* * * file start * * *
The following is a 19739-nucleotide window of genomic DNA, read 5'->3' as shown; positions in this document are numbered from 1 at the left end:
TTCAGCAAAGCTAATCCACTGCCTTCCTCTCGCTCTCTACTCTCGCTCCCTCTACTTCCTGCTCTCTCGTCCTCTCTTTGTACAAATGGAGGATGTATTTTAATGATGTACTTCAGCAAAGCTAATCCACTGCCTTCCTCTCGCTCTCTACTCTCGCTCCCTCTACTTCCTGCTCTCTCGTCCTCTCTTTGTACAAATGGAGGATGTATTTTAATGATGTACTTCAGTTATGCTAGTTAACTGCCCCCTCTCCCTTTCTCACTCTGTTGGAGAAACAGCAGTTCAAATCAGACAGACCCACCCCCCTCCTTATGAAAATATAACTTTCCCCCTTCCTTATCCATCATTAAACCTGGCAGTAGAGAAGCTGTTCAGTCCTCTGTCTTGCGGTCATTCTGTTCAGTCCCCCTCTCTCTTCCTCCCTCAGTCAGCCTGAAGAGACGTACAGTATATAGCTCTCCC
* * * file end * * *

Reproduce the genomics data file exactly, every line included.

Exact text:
The following is a 19739-nucleotide window of genomic DNA, read 5'->3' as shown; positions in this document are numbered from 1 at the left end:
TTCAGCAAAGCTAATCCACTGCCTTCCTCTCGCTCTCTACTCTCGCTCCCTCTACTTCCTGCTCTCTCGTCCTCTCTTTGTACAAATGGAGGATGTATTTTAATGATGTACTTCAGCAAAGCTAATCCACTGCCTTCCTCTCGCTCTCTACTCTCGCTCCCTCTACTTCCTGCTCTCTCGTCCTCTCTTTGTACAAATGGAGGATGTATTTTAATGATGTACTTCAGTTATGCTAGTTAACTGCCCCCTCTCCCTTTCTCACTCTGTTGGAGAAACAGCAGTTCAAATCAGACAGACCCACCCCCCTCCTTATGAAAATATAACTTTCCCCCTTCCTTATCCATCATTAAACCTGGCAGTAGAGAAGCTGTTCAGTCCTCTGTCTTGCGGTCATTCTGTTCAGTCCCCCTCTCTCTTCCTCCCTCAGTCAGCCTGAAGAGACGTACAGTATATAGCTCTCCC